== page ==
6.6 Don Mattingly

and finally, Wins Above Replacement according to Baseball-Reference.com:

9.8 Henderson
9.0 Boggs
8.1 Brett
6.6 Barfield
6.4 Mattingly

Obviously, by both measures -- and their methodologies obviously share a great deal -- Henderson was actually a full win or two better than Brett. Now, I will mention that one thing Bill James did not attempt to measure was the value of baserunning, beyond stealing bases, in a specific way. This is a subject for another day, but I am not 100 percent convinced that this omission actually was meaningful or limiting.

What's also interesting is that Brett falls short of not only Henderson by a lot, but also Boggs, though by not as much. Interestingly enough, Henderson and Boggs finished third and fourth in the MVP balloting, with not much separating them; the voters seem to have realized that both had great seasons, but that Henderson's was slightly better.

What they seem to have utterly missed is that Mattingly's defense and baserunning simply weren't as valuable as Henderson's or (to a lesser degree) Brett's. Instead the voters went, as they so often do, with the big RBI guy; Mattingly led the majors with 145 of those suckers. In a happy coincidence, Henderson scored 146 runs ... Who do you think got more credit? Mattingly for driving in 145, or his teammate for scoring 146?

You know the answer to that question. Mattingly's slugging percentage was 51 points higher than Henderson's; Henderson's on-base percentage was 48 points higher than Mattingly's. But I remember that many writers were immensely impressed with not only Mattingly's RBI, but also his combination of 35 home runs and only 41 strikeouts. And whatever small negatives might have existed, the writers ignored.

What seems somewhat shocking, all these years later, is that Rickey Henderson, quite possibly the best player in the league, didn't receive even one first-place vote from the MVP voters; 23 went to Mattingly, the other five to Brett. How did that happen? Well, Mattingly's RBI were probably the biggest reason; MVP voters just love their R's B.i.

But this, from The Scouting Report: 1986, might also have mattered:

Which Rickey Henderson will it be this year? The one who dominated the American League the first half of 1985 or the one who tailed off badly in the second half and seemed lackadaisical?

Attitude was an issue with Henderson before his trade to New York and it remains a legitimate concern. He was furious with the club when the docked him three days pay for missing a doubleheader following the settlement of the players' strike, and he did not seem to play as hard after the fine was levied.

I wasn't watching the Yankees every day. The Yankees swept the doubleheader that Henderson missed, but the Yankees' owner wasn't particularly mollified. From The New York Times:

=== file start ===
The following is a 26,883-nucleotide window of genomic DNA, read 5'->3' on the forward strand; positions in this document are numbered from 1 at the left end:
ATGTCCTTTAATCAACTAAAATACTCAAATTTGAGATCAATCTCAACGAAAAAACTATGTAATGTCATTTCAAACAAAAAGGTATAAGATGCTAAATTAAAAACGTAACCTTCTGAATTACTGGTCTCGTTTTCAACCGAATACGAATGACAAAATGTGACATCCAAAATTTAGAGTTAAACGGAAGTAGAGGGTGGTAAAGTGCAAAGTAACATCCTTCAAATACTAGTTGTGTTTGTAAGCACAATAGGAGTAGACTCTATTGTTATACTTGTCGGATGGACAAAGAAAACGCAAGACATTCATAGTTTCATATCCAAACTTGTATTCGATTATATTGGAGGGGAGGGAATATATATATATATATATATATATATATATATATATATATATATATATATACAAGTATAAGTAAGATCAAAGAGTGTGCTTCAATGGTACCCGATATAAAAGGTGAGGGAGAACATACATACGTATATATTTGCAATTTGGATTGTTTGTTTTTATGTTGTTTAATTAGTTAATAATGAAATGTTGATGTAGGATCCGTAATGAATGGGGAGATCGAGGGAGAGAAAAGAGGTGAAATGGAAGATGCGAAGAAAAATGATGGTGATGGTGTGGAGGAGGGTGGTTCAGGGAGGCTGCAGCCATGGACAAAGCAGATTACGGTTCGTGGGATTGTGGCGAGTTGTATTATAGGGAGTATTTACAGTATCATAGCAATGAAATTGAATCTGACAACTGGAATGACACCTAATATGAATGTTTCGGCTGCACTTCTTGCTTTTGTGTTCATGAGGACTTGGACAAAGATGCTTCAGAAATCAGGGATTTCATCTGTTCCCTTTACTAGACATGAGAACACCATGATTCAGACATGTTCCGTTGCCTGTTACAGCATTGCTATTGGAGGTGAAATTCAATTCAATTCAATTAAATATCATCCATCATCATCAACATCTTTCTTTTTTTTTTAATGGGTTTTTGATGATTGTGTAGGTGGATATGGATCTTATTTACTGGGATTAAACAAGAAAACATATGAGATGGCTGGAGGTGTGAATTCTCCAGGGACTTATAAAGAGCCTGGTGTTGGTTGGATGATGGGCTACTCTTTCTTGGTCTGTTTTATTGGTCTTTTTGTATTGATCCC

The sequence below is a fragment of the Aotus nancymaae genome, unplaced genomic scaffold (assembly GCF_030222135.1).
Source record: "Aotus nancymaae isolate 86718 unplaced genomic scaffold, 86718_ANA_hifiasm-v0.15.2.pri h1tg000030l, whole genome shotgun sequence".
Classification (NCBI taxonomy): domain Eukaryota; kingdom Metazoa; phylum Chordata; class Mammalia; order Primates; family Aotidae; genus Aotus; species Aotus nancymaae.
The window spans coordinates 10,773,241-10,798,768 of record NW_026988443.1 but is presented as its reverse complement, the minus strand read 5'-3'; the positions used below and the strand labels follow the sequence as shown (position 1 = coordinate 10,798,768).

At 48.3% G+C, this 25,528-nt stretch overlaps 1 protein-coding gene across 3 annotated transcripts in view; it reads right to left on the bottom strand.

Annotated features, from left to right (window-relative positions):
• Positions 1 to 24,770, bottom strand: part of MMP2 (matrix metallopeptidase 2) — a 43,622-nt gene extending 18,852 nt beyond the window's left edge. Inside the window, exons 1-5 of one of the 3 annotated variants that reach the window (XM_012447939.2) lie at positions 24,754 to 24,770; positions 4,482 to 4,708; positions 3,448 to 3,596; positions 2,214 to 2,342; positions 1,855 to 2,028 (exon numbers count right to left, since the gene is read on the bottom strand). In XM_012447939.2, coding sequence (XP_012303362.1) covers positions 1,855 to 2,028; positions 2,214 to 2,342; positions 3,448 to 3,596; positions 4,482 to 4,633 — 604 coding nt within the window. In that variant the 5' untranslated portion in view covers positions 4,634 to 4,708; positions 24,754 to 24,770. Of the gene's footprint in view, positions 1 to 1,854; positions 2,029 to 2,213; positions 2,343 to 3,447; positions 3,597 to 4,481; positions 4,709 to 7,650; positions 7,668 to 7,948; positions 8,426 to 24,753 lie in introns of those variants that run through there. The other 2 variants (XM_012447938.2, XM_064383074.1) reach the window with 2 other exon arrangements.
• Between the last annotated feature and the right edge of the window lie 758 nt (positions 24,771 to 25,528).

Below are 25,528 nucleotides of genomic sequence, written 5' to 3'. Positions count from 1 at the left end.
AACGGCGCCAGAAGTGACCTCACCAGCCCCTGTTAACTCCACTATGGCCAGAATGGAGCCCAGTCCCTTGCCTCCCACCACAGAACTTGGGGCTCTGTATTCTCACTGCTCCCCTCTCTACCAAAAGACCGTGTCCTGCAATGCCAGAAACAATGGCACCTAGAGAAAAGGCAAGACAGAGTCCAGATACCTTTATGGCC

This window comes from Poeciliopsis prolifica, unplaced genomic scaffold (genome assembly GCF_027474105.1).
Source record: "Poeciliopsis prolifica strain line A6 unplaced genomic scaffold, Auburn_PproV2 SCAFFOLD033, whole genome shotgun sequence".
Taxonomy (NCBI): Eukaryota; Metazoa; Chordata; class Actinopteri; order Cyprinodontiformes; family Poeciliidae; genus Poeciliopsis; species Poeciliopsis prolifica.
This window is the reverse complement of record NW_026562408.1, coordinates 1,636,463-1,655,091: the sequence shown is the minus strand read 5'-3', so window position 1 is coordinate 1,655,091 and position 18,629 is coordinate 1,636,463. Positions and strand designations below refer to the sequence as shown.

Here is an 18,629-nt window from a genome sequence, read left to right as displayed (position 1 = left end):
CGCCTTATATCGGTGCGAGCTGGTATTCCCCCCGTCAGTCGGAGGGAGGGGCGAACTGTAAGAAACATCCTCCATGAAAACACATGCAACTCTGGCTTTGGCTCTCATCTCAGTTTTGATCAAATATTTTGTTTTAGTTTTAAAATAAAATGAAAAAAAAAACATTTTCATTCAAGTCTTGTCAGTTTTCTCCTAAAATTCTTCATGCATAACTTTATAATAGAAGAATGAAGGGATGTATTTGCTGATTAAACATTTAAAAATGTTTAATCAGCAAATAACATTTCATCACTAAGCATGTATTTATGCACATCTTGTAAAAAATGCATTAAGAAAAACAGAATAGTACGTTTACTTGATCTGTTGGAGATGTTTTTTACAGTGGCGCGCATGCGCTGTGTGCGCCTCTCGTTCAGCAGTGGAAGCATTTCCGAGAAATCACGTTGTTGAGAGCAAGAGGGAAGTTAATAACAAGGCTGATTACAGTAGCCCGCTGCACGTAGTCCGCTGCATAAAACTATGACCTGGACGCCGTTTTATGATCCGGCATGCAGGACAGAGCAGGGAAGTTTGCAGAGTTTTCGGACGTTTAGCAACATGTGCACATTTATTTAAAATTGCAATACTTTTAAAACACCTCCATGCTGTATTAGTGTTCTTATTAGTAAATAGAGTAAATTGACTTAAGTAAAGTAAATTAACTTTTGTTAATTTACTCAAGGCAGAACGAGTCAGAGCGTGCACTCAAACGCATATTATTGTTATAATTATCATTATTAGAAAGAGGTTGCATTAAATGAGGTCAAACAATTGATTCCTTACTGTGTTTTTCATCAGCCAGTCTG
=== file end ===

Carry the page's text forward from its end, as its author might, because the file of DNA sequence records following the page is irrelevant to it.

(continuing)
Steinbrenner indicated that Henderson would be docked in pay as well as incur a substantial fine.

''He's playing his tail off, but he's getting paid like a superstar and he should play like a superstar,'' he said. ''There won't be a suspension, but he'll be fined and fined heavily.''

Steinbrenner said that Henderson had spoken with Clyde King, the general manager, and indicated that Henderson was not aware of a strike settlement when his plane left at 1:40 yesterday afternoon. But Winfield, the team's player representative, said that he spoke to all of his teammates, advising them not to leave the area.

''I was in touch with everybody,'' Winfield said before the doubleheader,that's all I'm going to say about it.''

''We're going to deal with it when he gets back,'' said Steinbrenner. ''He's been giving 110 percent, but there is a discipline on this team that he hasn't had before. There's no excuse for what he did, and anything he says will fall on deaf ears.''

So Henderson got fined, although I don't know that three days pay really qualifies as a heavy fine. Did he stop trying after getting fined? In his first 10 games after rejoining the club, he batted .364, hit three home runs, and stole five bases. Does that seem like someone who's not trying? Oh, and the Yankees won nine of those 10 games.

He did go into a slump after that, batting just .227 in his last 45 games. But the power and the patience and the steals were still there, which leads one to wonder if the "slump" wasn't just a matter of hitting into some tough luck. The statistics suggest that he was still trying his hardest. And that he was the Yankees' best player. And that he was quite likely the best player in the American League.

The Yankees did come up short in the pennant race. They also won six more games than Brett's Royals, with a far superior run differential; the Yankees simply had the misfortune of playing in the same division as the Blue Jays.

I was following baseball in 1985, following it rabidly. But I wasn't traveling around, or watching games every day. It's possible that Don Mattingly was the most valuable player in the league. I think it unlikely, though. What I think is most likely is that Rickey Henderson was the most valuable player, and I think it's quite possible that Brett was. Especially if you think that what happens during the last stretch of a pennant race should count extra.

I would vote for Rickey Henderson, today. But if I had been there, I might have voted for George Brett. What I'm almost sure about is that I wouldn't have voted for Don Mattingly. He was a great hitter, no doubt. But there is, the last time I checked anyway, more to baseball than just hitting.